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TSMC was founded at the age of 55… The 92-year-old ‘semiconductor godfather’ who grew a market cap of $1 trillion from an unheard of story.

Maurice Chang and Jensen Huang. This photo was taken at a semiconductor meeting in 2002. – Bloomberg capture

Following Nvidia, which is leading the recent artificial intelligence (AI) rally on Wall Street, Taiwan’s TSMC is the most likely semiconductor company to surpass $1 trillion in market capitalization.

As of the 1st, TSMC’s market capitalization reached $760 billion (about twice that of Samsung Electronics) and is expected to soon exceed $1 trillion.

NVIDIA is in charge of design, and TSMC is in charge of manufacturing, and are enjoying the AI ​​rally. The person who founded NVIDIA was Taiwanese-American Jensen Huang, and the person who founded TSMC was Morris Chang (Chinese name Zhang Zhongmou).

The world’s most valuable technology companies were founded by surprisingly young entrepreneurs in dorm rooms, garages or restaurants, but Maurice Chang founded the company at the age of 55 and grew it into a global semiconductor company, the Wall Street Journal (WSJ) reported on the 1st. did.

Microsoft founder Bill Gates started his business at the age of 19, and Apple founder Steve Jobs started his business at the age of 21. Amazon’s Jeff Bezos and Nvidia’s Jensen Huang were 30 years old.

However, Maurice Chang founded the company at the age of 55, an age when others would retire. Even though he started the company at a late age, he grew TSMC into a global company.

The 92-year-old was born in Ningbo, mainland China, in 1933. At that time, China was going through turbulent times due to the Chinese Civil War and Japanese invasion. He immigrated to the United States in 1949 in his teens to escape troubled circumstances.

He entered Harvard University’s English Department to major in English literature. However, he realized that skills were needed to get a job, so he transferred to the Massachusetts Institute of Technology (MIT) and studied mechanical engineering.

After graduation, he started working in the semiconductor field. Afterwards, in 1958, he joined Texas Instruments (TI), a leading technology company. He rose to vice president of the semiconductor division at TI.

He was then offered a position in Taiwan. He was offered the position of director of the Industrial Technology Research Institute under the Taiwanese government. He moved to Taiwan in 1985.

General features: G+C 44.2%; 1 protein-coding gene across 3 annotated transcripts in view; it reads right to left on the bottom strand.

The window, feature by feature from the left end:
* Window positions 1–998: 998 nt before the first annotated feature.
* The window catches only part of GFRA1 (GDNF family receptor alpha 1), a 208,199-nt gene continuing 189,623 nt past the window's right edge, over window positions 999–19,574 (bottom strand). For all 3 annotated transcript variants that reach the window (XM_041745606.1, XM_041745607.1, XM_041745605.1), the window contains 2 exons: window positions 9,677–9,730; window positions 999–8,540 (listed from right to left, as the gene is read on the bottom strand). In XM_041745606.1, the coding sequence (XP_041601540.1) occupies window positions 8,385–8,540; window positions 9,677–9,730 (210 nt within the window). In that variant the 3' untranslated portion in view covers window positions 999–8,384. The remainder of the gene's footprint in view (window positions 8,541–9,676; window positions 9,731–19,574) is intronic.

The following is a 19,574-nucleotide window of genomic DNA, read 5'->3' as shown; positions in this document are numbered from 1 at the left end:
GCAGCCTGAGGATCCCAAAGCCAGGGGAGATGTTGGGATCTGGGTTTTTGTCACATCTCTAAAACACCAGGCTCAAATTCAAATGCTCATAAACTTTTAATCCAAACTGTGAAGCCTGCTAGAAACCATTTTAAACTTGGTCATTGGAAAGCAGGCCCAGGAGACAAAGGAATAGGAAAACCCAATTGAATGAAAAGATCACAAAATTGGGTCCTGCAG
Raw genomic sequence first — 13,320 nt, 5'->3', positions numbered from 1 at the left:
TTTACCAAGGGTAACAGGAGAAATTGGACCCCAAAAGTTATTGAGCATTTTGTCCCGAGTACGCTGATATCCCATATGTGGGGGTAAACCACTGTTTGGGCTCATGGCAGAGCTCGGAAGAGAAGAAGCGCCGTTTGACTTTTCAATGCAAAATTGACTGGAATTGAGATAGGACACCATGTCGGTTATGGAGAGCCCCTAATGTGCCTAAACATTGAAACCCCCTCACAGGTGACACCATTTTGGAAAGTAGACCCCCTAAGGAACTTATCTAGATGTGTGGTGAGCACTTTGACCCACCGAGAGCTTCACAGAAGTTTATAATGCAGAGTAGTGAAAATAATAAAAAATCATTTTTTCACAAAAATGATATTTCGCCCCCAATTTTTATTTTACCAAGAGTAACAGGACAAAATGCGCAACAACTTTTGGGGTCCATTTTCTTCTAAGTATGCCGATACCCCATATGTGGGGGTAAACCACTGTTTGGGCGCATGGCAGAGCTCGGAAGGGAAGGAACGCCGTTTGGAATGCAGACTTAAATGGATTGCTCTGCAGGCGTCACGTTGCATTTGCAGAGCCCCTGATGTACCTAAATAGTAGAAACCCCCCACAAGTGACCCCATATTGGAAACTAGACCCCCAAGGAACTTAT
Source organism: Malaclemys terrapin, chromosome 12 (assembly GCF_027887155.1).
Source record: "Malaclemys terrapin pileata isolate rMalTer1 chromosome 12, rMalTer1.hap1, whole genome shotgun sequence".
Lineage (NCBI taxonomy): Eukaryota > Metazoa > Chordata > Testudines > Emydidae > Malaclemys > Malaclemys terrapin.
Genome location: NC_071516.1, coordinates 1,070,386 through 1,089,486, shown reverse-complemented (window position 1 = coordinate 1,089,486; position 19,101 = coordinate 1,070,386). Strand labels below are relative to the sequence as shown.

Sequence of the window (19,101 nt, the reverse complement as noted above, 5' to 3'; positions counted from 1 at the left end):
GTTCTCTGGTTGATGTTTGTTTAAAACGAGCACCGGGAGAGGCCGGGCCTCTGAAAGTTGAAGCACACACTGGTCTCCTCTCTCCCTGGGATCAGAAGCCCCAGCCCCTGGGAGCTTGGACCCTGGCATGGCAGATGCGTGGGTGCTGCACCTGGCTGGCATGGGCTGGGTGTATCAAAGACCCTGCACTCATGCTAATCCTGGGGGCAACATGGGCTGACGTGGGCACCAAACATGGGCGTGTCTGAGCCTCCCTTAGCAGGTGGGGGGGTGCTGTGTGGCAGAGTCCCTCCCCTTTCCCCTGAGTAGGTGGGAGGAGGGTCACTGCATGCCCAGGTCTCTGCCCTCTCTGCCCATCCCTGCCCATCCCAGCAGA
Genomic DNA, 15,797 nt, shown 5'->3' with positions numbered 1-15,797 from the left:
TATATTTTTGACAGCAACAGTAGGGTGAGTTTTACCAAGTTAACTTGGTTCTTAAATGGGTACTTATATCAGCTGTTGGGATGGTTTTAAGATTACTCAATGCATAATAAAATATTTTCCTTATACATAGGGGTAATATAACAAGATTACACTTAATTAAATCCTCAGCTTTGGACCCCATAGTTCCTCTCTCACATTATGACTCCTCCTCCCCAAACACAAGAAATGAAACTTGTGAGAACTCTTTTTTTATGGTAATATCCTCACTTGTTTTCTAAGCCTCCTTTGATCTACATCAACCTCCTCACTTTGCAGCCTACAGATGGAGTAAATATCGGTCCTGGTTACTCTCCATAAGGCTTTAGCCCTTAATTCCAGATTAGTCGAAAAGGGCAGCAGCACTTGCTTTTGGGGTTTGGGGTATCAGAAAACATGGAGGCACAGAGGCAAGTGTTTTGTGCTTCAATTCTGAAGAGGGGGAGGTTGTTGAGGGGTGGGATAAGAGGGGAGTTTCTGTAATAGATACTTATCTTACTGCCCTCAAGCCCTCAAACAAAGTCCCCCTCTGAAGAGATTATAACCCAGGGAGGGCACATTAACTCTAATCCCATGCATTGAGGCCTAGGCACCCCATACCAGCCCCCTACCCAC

He later founded TSMC in 1987. At the time, Taiwan was an economy centered on small and medium-sized businesses, so there were no large corporations capable of making large-scale facility investments, and the United States and Japan already dominated the semiconductor market, making it difficult to enter the market.

He believed that consignment manufacturing, rather than directly designing semiconductors, was promising, and grew TSMC into a foundry company.

Accordingly, TSMC started as a company that only assembles semiconductors by receiving blueprints from other semiconductor companies. Therefore, it was a ‘unheard of’ company for a while.

TSMC’s rapid development began in the 2010s when global semiconductor companies began to pursue fabless (without a manufacturing plant) companies to reduce costs and entrusted production to TSMC.

Reputable companies only designed the design and left the manufacturing to TSMC. As orders poured in, TSMC became ‘Super B’ where ‘A’, the orderer, had to wait in line.

Because it does not design or sell its own chips, it is not subject to checks from competitors. The company grew rapidly. Looking back now, choosing the foundry was ‘a godsend.’

He stepped down from his position as TSMC chairman in 2018. However, he continues to actively engage in external activities, including serving as a government advisor. Even though he has retired, Taiwanese people still respect him and call him ‘the father of Taiwanese semiconductors.’

Others start a company at age 55, the age at which they would retire, and continue to be active in society even after age 90.

He quoted General Douglas MacArthur in the WSJ, saying, “I am an old soldier. Old soldiers never die. “He just disappears.”

(Seoul = News 1)

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